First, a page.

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Low-Back Pain and CAM

Four out of five American adults will experience low-back pain at some time in their lives. It is a major public health burden in the United States and is the leading cause of work-related disability and missed days of work, and the fifth most common reason for physician visits. A 2006 report estimated that annual costs of low-back pain in this country exceed $100 billion. Two-thirds of that is for indirect costs, such as lost wages and reduced productivity.

Low-back pain is often classified either as acute (pain that lasts up to 4 weeks); sub-acute (pain lasting from 4 to 12 weeks); or chronic (pain lasting for 3 months or longer). Only a small percentage of acute cases of low-back pain‚ 2 to 7 percent, according to one guideline‚ become chronic. However, this condition can cause substantial disability and accounts for the majority of low-back pain associated costs.

Nonspecific low-back pain is pain occurring primarily in the back with no signs of a serious underlying condition, spinal stenosis or radiculopathy, or another specific spinal cause. Degenerative changes on lumbar imaging correlate poorly with symptoms and are usually considered nonspecific.

"Low-back pain is one of our society's most common, burdensome health problems," says Josephine P. Briggs, M.D., Director of NCCAM. "The currently available treatments have limitations. Many patients turn to complementary and alternative medicine (CAM) with the hope of decreasing pain, improving function and quality-of-life, preventing recurrence and chronicity, or avoiding side effects of other treatments."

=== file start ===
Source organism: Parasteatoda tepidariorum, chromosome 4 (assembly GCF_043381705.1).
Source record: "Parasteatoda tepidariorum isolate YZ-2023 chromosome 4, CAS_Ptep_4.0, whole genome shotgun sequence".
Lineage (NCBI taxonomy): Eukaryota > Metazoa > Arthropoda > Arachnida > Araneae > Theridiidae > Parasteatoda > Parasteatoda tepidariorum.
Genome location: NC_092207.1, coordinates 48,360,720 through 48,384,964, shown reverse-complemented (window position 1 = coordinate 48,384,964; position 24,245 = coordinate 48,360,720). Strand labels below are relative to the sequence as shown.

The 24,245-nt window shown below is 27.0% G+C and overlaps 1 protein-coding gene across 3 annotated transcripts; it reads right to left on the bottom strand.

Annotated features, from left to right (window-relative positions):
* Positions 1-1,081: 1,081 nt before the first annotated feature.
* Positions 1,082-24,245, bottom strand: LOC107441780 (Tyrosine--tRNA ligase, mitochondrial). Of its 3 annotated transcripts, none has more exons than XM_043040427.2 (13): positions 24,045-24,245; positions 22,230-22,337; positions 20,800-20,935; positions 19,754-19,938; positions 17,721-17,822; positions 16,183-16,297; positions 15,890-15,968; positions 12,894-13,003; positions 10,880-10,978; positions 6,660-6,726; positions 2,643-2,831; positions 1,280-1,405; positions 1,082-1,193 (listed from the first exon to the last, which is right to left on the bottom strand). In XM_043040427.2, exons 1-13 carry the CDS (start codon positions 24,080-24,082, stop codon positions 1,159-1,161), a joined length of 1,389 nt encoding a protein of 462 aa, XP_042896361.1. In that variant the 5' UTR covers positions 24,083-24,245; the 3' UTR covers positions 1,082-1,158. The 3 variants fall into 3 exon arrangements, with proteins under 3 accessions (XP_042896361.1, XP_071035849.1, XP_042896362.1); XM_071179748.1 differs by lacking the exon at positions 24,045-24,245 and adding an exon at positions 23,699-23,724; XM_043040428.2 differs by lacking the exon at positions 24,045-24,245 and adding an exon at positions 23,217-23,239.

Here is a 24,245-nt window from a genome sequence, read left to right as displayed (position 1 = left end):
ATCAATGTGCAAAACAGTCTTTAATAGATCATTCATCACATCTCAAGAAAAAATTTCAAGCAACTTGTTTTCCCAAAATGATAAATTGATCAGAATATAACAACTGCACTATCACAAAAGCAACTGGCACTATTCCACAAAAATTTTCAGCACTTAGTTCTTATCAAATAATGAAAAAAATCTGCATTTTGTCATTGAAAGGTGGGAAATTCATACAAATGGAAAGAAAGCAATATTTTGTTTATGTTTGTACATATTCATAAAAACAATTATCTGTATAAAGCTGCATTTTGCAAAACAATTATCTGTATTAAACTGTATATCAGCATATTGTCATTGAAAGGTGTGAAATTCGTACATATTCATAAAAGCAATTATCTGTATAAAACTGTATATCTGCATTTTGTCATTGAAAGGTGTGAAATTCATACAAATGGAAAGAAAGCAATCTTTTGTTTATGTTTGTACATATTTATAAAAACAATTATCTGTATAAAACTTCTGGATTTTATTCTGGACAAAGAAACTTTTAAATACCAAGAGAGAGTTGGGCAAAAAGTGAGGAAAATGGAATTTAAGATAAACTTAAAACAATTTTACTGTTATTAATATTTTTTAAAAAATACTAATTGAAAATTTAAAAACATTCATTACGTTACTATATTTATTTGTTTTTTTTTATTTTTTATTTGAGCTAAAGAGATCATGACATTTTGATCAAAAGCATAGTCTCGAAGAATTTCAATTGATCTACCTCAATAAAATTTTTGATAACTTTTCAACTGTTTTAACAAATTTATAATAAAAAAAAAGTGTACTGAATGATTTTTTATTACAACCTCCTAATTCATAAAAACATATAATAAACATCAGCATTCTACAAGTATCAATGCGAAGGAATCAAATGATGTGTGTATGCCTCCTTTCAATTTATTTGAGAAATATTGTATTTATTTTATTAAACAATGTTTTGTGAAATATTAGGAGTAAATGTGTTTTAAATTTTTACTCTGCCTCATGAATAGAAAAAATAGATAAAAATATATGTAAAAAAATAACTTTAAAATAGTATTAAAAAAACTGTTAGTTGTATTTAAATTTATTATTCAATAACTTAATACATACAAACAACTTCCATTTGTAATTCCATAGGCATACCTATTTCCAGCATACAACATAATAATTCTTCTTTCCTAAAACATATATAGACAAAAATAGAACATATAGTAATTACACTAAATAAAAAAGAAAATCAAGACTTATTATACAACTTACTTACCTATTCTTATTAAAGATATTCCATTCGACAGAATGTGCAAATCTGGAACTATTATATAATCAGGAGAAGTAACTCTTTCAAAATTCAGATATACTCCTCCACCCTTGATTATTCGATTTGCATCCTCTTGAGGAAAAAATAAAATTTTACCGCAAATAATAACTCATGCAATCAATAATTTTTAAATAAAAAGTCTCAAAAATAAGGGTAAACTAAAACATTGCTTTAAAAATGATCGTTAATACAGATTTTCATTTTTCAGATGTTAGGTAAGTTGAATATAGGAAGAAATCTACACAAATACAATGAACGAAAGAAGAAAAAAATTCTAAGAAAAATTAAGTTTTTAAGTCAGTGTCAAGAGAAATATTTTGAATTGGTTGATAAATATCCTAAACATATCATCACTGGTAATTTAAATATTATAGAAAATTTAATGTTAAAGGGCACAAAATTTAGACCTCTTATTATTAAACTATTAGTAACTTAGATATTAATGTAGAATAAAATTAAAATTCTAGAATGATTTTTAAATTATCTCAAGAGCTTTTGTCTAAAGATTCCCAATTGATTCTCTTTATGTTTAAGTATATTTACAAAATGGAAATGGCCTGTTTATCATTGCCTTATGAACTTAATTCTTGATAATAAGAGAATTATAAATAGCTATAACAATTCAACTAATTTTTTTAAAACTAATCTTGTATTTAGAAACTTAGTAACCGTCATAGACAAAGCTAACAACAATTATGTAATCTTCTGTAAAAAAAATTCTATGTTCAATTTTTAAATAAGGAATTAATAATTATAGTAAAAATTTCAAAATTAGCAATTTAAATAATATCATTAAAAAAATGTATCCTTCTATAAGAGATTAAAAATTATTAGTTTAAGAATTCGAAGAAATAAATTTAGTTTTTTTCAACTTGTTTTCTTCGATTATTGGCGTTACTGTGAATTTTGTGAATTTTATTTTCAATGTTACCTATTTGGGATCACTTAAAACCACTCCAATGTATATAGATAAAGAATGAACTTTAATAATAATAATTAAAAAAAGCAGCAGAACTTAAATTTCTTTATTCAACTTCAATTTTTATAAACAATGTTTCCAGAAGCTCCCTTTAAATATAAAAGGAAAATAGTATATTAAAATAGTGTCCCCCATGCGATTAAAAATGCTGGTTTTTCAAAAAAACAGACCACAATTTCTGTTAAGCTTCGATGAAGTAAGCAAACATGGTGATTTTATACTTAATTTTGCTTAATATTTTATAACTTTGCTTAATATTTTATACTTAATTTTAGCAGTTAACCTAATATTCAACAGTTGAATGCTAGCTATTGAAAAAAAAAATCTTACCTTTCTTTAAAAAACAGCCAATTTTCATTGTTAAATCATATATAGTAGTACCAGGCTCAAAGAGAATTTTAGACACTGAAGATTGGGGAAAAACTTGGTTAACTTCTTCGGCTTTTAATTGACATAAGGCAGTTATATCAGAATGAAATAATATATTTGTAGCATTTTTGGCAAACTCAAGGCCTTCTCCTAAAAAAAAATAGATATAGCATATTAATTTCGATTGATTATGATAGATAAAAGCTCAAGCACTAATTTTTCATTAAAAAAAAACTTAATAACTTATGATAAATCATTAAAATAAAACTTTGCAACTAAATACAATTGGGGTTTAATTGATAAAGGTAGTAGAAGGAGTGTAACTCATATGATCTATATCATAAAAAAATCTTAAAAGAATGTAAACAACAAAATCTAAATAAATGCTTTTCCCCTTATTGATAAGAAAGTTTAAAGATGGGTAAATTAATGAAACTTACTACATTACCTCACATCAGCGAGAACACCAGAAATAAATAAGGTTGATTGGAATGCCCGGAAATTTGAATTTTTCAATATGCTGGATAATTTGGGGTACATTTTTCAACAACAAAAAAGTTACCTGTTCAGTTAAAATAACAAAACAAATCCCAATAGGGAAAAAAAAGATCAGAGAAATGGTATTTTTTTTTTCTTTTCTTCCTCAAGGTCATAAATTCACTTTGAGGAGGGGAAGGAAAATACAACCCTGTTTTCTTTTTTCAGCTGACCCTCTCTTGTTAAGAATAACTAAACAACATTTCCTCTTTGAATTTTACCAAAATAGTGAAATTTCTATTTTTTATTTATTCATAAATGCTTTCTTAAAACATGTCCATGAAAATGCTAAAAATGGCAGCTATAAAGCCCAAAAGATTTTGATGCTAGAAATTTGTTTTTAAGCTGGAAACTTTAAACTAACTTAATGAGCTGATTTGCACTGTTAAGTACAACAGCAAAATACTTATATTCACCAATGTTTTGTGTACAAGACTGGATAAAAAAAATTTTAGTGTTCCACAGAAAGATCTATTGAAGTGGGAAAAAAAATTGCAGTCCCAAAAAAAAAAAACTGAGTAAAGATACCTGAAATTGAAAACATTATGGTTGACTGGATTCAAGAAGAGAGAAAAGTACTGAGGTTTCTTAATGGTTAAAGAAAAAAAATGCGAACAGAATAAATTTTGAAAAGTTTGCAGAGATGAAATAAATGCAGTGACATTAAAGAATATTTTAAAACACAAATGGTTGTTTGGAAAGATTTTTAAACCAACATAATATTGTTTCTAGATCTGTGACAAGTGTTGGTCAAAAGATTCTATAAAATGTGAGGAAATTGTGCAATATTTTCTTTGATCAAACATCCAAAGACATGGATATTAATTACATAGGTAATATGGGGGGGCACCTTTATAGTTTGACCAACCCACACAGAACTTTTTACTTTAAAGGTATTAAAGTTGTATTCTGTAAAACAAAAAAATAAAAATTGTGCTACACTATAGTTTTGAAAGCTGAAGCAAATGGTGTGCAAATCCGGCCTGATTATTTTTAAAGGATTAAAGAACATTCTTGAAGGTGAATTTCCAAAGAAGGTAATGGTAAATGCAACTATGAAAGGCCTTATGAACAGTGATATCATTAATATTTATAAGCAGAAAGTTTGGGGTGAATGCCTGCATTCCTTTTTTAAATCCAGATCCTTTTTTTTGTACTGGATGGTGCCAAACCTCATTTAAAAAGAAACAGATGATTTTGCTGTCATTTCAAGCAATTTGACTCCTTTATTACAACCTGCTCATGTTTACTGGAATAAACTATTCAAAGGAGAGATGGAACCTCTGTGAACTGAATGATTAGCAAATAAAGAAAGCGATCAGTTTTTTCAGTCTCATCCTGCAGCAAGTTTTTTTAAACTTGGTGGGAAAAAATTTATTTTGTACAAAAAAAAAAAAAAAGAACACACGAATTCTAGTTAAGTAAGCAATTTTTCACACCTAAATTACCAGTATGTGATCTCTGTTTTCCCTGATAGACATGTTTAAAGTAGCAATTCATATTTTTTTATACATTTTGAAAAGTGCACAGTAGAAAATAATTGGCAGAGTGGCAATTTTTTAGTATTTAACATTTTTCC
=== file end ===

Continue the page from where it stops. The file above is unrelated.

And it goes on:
According to the 2007 National Health Interview Survey, back pain is the most common condition for which American adults use CAM. Data suggest that the CAM therapies most frequently used for low-back pain are chiropractic/manipulation, massage, and acupuncture. Other CAM approaches include yoga, herbal and other dietary supplements, devices, and lifestyle products.

Identifying optimal treatment approaches for low-back pain can be difficult for both patients and clinicians. A thorough patient assessment is the first step for a clinician who may be considering recommending CAM therapies. Clinical practice guidelines stress the importance of ruling out serious underlying conditions and evaluating a patient's psychosocial factors and emotional distress when doing an assessment of low-back pain.

"There is much more to learn about the effectiveness and safety of CAM therapies for chronic low-back pain and other chronic pain conditions," says Dr. Briggs. "Building a better and clearer evidence base in these areas, and sharing reliable information, are priorities for NCCAM."